I think Real Friends have really helped me figure out that process for myself. Their latest track, “From the Outside”, hasn’t really grown on me yet, but I’m getting there. I identify with a lot of the lyrics in the track, which gives me high hopes for their new album. A big trend in pop punk lately seems to be taking a lighter approach to the darker themes that are usually dealt with. Strangely enough, I’ve found myself in a place where I’m also taking a lighter approach to my struggles.

I’m excited to join Real Friends in their latest journey. I’m hoping to catch their set at Warped Tour this year and I have a feeling it will be a very emotional show for me, much in the way Neck Deep and The Wonder Years have been. There’s something strange about growing up with bands, and one of the best examples of that in my life is Real Friends.

Without further ado, here are my favorite songs by the band. I think it’s a great group of songs to dive into if you’ve never really gotten into them.

1. Skin Deep” from the Put Yourself Back Together EP

2. “Colder Quicker” from The Home Inside My Head

3. “Late Nights In My Car” from the Put Yourself Back Together EP

4. “Home” for Fall from the Everyone that Dragged You Here EP

5. “Sixteen” from Maybe this Place is the Same and We’re Just Changing

6. “From the Outside” from their new album due later this year

7. “I Don’t Love You Anymore” from Maybe this Place is the Same and We’re Just Changing

8. “I’ve Given Up On You” from the Put Yourself Back Together EP

9. “Floorboards” from the Everyone that Dragged You Here EP

10. “Summer” from Maybe this Place is the Same and We’re Just Changing

by Nadia Paiva

kiel_hauckNadia Paiva has been a music enthusiast since she can remember. Going to shows is her main pastime. The other is being upset when she can’t go to shows. This is her first official venture into writing about music. You can follow her on Twitter.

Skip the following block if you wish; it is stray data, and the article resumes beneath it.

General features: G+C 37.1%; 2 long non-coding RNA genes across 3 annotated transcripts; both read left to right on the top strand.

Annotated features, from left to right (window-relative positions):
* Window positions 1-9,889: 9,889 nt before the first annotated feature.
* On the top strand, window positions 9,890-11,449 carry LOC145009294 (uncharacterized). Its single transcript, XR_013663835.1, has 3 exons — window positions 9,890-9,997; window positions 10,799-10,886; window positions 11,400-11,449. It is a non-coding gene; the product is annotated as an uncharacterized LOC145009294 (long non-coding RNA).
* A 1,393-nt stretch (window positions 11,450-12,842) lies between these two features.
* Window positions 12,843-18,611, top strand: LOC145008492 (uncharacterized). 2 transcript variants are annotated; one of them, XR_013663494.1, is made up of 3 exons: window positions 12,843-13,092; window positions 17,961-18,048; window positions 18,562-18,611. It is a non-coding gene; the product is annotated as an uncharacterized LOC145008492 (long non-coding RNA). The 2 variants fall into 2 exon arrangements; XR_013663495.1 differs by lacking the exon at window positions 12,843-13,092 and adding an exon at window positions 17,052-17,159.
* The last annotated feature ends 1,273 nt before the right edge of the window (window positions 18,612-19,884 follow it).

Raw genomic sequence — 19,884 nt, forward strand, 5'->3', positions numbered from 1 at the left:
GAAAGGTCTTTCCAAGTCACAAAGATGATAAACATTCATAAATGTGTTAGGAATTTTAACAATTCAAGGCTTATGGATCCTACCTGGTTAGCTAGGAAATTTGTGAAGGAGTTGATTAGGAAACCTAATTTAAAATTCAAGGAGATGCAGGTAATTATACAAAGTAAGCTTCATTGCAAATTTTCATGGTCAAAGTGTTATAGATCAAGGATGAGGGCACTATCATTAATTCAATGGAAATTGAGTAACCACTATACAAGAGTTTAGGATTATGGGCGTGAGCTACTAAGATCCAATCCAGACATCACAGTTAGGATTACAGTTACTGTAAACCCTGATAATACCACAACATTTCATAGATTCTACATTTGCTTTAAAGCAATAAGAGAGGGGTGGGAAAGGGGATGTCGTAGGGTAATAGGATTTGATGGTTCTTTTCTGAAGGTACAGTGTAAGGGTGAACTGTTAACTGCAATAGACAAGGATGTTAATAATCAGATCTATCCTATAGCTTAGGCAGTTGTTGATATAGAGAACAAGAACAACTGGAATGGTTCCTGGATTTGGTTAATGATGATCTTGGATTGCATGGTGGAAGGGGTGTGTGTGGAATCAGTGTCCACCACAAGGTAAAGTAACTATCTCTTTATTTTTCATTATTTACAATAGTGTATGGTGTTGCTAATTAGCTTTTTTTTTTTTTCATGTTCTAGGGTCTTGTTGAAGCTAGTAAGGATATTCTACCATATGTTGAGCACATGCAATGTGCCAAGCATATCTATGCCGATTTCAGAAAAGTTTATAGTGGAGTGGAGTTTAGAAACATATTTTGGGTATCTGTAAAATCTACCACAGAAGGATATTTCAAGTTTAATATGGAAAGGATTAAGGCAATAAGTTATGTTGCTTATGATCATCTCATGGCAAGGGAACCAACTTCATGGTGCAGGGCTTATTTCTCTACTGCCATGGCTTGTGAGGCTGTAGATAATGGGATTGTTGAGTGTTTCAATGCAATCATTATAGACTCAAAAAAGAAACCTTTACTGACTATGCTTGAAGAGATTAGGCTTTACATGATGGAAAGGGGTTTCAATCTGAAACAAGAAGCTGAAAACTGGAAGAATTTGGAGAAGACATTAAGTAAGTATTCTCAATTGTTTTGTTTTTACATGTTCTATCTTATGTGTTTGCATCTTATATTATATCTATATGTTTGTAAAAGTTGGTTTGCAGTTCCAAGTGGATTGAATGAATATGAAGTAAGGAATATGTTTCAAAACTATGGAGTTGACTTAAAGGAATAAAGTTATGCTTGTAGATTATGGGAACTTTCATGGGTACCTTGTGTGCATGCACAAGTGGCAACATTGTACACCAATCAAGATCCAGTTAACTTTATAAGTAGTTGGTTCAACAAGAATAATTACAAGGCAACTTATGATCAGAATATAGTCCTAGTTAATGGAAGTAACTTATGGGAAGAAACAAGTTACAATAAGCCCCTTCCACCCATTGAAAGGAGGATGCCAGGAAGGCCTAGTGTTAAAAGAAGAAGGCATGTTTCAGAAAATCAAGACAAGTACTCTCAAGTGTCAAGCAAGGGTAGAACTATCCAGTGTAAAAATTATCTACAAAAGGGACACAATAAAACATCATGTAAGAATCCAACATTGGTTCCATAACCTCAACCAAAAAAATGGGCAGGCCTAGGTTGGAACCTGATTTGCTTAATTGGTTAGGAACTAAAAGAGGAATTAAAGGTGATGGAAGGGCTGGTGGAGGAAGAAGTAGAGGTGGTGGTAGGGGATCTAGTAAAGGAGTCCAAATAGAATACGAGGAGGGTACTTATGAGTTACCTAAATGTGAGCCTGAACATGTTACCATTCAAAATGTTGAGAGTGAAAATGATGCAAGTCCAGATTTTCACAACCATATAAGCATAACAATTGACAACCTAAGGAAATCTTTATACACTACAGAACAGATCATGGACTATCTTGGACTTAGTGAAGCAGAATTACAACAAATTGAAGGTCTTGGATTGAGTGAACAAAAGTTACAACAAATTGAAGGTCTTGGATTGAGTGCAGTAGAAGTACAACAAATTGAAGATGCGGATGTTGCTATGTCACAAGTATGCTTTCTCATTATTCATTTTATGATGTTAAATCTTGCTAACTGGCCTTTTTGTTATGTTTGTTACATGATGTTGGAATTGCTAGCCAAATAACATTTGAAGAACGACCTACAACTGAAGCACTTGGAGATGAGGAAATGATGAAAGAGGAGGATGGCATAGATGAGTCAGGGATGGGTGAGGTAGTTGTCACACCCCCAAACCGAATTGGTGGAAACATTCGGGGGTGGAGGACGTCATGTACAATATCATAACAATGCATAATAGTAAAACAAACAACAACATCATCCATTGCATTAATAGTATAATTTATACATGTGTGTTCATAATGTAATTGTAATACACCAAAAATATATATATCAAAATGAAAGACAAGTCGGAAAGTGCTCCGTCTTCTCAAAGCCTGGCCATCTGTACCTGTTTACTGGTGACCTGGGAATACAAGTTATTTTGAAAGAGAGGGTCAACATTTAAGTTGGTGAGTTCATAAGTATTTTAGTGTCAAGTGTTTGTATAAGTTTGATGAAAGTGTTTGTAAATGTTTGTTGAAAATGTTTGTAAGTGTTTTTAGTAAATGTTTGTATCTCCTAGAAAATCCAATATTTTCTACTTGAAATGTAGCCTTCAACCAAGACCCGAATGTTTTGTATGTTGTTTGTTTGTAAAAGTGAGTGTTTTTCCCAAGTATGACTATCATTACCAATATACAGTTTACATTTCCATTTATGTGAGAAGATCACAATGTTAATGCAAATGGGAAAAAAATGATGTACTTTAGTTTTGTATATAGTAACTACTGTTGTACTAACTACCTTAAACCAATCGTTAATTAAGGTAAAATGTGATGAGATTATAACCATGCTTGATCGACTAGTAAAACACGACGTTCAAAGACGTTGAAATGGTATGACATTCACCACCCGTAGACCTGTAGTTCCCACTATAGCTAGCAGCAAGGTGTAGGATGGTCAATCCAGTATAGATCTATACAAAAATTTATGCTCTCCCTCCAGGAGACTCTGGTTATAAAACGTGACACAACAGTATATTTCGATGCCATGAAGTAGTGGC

Most Anticipated of 2018: #2 Real Friends Take it to the Next Level

In the last few years, Illinois’ sad boys have come to revitalize a stagnant emo scene with hard hitting pop songs. Each new release only elevates the band’s writing as they transform what could be sappy genre songs into enormously energetic rock juggernauts.

If recent single, “Get By” is any indication, Real Friends’ third full-length will keep this tradition alive. Though topics such as loneliness and nostalgia tend to appear on every release, it never feels repetitious or without merit. Their hard work has provided an incredibly strong discography that only improves song after song.

After a session of writing songs with Jeremy McKinnon of A Day to Remember, it seems the band may be doubling down on their energetic performance and edge. Real Friends are already a strong pop punk outfit, but the added insight from one of the biggest bands in the genre is a dream come true.

Real Friends are an honest band that has tightened their writing in recent years. The talent behind this group is enormous, and the payoff from their recent recordings can’t come fast enough.

by Kyle Schultz

kyle_catKyle Schultz is the Senior Editor at It’s All Dead and has worked as a gaming journalist at Structure Gaming. He lives in Chicago and has seen Real Friends live twice. He can’t wait to sing along to their every word this summer.

Top 10 Albums of 2016

best-albums-of-2016

Check out our Top 10 Songs of 2016 here.